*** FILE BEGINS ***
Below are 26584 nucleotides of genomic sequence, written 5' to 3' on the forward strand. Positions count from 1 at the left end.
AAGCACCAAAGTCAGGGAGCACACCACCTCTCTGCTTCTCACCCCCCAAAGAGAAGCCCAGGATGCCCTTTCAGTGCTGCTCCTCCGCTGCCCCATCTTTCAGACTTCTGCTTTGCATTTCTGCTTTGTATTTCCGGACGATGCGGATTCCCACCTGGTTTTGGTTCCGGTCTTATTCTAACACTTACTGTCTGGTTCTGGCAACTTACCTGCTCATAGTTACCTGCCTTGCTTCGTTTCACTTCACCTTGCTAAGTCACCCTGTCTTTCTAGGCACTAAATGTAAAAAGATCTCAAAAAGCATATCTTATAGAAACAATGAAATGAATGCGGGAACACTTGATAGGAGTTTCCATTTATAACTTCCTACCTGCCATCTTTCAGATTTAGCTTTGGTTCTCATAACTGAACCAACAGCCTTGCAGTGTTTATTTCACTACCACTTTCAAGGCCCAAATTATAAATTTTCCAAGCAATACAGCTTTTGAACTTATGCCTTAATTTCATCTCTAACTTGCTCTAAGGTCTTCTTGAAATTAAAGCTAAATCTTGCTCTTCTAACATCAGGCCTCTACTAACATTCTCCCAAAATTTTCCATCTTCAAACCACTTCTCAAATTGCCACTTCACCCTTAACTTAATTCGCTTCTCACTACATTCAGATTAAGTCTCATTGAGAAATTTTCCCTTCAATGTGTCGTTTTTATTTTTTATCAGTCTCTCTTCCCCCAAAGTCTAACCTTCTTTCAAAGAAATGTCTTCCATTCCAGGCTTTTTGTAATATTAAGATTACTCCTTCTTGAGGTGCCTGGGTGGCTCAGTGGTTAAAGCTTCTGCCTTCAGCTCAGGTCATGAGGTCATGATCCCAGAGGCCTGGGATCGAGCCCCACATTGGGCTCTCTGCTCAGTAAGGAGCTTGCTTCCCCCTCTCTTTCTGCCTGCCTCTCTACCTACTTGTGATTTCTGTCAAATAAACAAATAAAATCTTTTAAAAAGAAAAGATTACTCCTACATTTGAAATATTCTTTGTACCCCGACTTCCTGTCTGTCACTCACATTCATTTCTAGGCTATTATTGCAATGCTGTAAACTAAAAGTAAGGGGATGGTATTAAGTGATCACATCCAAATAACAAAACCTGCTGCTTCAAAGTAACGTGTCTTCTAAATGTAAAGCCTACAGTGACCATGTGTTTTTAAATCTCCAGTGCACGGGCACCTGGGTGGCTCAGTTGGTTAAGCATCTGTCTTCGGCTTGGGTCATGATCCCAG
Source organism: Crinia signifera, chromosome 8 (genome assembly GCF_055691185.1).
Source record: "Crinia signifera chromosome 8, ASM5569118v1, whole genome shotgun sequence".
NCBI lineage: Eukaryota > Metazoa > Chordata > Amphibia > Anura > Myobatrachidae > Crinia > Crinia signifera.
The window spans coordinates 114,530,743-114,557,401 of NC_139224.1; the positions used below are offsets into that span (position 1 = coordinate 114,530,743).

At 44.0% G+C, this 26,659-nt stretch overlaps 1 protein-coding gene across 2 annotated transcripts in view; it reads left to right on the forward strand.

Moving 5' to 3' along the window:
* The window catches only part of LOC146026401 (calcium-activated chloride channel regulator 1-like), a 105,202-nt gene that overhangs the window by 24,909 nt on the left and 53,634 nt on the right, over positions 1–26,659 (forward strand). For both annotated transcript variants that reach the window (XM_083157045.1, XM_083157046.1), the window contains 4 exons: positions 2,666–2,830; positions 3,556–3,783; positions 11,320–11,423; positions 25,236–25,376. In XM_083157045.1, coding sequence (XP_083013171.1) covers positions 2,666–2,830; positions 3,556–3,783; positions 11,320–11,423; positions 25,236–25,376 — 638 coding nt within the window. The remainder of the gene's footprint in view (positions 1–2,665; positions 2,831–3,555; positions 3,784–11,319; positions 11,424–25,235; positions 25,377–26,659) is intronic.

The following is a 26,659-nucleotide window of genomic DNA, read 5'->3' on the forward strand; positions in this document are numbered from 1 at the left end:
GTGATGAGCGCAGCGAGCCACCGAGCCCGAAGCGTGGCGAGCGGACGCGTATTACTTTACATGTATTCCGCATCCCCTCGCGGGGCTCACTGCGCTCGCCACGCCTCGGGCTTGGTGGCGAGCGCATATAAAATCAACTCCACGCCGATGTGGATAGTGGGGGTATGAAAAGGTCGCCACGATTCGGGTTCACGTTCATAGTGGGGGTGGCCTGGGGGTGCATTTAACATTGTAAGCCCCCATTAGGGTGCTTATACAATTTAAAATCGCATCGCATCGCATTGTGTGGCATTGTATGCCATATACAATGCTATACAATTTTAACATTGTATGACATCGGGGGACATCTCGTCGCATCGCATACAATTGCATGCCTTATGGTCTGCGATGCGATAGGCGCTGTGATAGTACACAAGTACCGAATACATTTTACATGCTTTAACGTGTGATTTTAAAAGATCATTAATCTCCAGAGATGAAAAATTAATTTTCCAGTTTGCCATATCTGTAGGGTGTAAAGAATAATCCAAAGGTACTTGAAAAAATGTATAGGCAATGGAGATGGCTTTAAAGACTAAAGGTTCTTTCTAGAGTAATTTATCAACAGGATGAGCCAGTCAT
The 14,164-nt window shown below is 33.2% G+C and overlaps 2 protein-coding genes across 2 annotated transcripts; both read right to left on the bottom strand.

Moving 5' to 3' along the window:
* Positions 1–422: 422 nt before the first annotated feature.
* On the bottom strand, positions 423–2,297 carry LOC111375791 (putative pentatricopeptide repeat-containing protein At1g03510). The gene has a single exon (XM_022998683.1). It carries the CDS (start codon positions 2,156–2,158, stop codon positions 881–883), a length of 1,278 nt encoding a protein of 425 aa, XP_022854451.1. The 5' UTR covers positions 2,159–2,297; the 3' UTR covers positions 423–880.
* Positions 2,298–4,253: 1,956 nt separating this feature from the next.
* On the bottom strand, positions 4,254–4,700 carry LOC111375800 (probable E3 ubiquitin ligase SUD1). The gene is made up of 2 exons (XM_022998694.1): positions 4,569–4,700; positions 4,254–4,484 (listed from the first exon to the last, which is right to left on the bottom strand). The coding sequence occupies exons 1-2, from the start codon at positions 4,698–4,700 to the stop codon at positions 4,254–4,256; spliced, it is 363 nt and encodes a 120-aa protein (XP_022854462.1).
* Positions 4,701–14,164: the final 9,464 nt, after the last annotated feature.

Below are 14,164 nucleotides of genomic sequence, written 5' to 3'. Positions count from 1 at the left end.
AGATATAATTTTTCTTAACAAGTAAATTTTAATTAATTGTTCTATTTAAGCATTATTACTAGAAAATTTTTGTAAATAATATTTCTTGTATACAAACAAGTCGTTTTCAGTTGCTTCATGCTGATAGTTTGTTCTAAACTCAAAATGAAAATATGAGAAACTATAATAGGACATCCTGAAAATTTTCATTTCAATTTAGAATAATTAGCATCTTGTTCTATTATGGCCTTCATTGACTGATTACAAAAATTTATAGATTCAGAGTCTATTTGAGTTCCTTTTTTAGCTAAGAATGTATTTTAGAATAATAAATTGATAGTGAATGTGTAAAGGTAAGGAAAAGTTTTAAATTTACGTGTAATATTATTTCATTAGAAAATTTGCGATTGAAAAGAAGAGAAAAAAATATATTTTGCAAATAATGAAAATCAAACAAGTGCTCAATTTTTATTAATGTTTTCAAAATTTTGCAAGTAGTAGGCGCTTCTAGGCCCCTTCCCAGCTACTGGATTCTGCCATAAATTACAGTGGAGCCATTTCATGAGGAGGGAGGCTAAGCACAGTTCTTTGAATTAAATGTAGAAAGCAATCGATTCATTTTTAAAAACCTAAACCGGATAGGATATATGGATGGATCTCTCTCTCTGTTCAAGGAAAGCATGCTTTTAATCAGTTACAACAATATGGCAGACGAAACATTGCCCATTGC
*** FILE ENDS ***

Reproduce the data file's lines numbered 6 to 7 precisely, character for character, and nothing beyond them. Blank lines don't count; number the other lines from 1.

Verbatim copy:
The window spans coordinates 114,530,743-114,557,401 of NC_139224.1; the positions used below are offsets into that span (position 1 = coordinate 114,530,743).

At 44.0% G+C, this 26,659-nt stretch overlaps 1 protein-coding gene across 2 annotated transcripts in view; it reads left to right on the forward strand.